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Nick Cannon will keep ‘Masked Singer’ hosting gig after anti-Semitic comments, apology


Nick Cannon’s belated apology was good enough for at least one of his bosses.

Amid controversy over the actor’s anti-Semitic comments on his podcast, Fox announced late Wednesday that Cannon will keep his gig as the host of “The Masked Singer,” hours after ViacomCBS cut ties with him completely.

“When we were made aware of Nick Cannon’s interview with Richard Griffin on YouTube, we immediately began a dialogue with Nick,” the network said in a statement.

“He is clear and remorseful that his words were wrong and lacked both understanding and context, and inadvertently promoted hate. This was important for us to observe. Nick has sincerely apologized, and quickly taken steps to educate himself and make amends. On that basis and given a belief that this moment calls for dialogue, we will move forward with Nick and help him advance this important conversation, broadly. Fox condemns all forms of hate directed toward any community and we will combat bigotry of any kind.”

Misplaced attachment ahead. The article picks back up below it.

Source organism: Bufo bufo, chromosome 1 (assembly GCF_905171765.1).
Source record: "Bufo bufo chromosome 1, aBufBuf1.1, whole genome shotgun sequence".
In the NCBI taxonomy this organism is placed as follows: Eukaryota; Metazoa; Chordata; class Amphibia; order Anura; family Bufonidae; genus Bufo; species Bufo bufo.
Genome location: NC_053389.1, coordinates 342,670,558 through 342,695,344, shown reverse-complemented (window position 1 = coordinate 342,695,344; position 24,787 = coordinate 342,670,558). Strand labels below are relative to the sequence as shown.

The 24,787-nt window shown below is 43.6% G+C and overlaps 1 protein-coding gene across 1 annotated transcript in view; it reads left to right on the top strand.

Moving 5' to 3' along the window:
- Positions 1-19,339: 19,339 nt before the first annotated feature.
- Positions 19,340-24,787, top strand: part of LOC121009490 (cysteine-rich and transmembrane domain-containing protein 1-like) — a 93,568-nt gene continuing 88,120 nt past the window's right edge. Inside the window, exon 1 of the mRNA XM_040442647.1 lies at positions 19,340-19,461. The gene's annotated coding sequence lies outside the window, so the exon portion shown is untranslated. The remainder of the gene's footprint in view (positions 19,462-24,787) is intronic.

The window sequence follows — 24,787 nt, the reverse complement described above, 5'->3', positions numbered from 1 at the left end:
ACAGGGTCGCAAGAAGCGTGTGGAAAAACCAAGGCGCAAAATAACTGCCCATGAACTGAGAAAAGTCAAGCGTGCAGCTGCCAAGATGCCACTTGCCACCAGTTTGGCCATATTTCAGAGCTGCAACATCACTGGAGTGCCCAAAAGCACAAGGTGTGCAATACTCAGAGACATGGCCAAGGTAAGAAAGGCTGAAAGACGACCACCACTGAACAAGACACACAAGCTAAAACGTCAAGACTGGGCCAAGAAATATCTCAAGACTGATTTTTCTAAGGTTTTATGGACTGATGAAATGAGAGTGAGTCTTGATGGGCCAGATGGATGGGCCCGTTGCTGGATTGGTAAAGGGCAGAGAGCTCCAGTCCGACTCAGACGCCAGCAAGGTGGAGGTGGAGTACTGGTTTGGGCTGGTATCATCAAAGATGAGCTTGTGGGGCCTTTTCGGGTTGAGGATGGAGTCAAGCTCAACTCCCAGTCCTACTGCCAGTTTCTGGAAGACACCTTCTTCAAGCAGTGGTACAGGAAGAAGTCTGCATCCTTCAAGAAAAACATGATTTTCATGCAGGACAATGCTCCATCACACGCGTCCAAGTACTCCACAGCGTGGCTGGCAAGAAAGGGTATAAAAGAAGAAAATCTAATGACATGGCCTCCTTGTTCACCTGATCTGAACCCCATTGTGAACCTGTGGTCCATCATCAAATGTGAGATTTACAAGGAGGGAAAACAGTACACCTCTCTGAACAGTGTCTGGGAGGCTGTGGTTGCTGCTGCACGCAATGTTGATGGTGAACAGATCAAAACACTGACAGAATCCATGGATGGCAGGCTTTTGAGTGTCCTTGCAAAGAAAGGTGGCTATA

Cannon caused a stir with the June 30 episode of his podcast, “Cannon’s Class,” on which former Public Enemy member Professor Griff appeared.

“It’s never hate speech, you can’t be anti-Semitic when we are the Semitic people,” the 39-year-old actor said on the podcast. “When we are the same people who they want to be. That’s our birthright. We are the true Hebrews.”

On Wednesday, Cannon issued a public apology for his “hurtful and divisive words.”

“They reinforced the worst stereotypes of a proud and magnificent people and I feel ashamed of the uninformed and naïve place that these words came from,” he tweeted. “While the Jewish experience encompasses more than 5,000 years and there is so much I have yet to learn, I have had at least a minor history lesson over the past few days and to say that it is eye-opening would be a vast understatement.

“I want to express my gratitude to the Rabbis, community leaders and institutions who reached out to me to help enlighten me, instead of chastising me. I want to assure my Jewish friends, new and old, that this is only the beginning of my education — I am committed to deeper connections, more profound learning and strengthening the bond between our two cultures today and every day going forward.”

Cannon said video of his interview with Griff has been taken down.

But before his apology, Cannon spent the day retweeting people defending him, including one that called executives at ViacomCBS “racist bullies” for firing him.

Lionsgate’s Debmar-Mercury, which owns Cannon’s self-titled upcoming daytime talk show, has been tight-lipped on whether that will make it to air as scheduled on Sept. 21.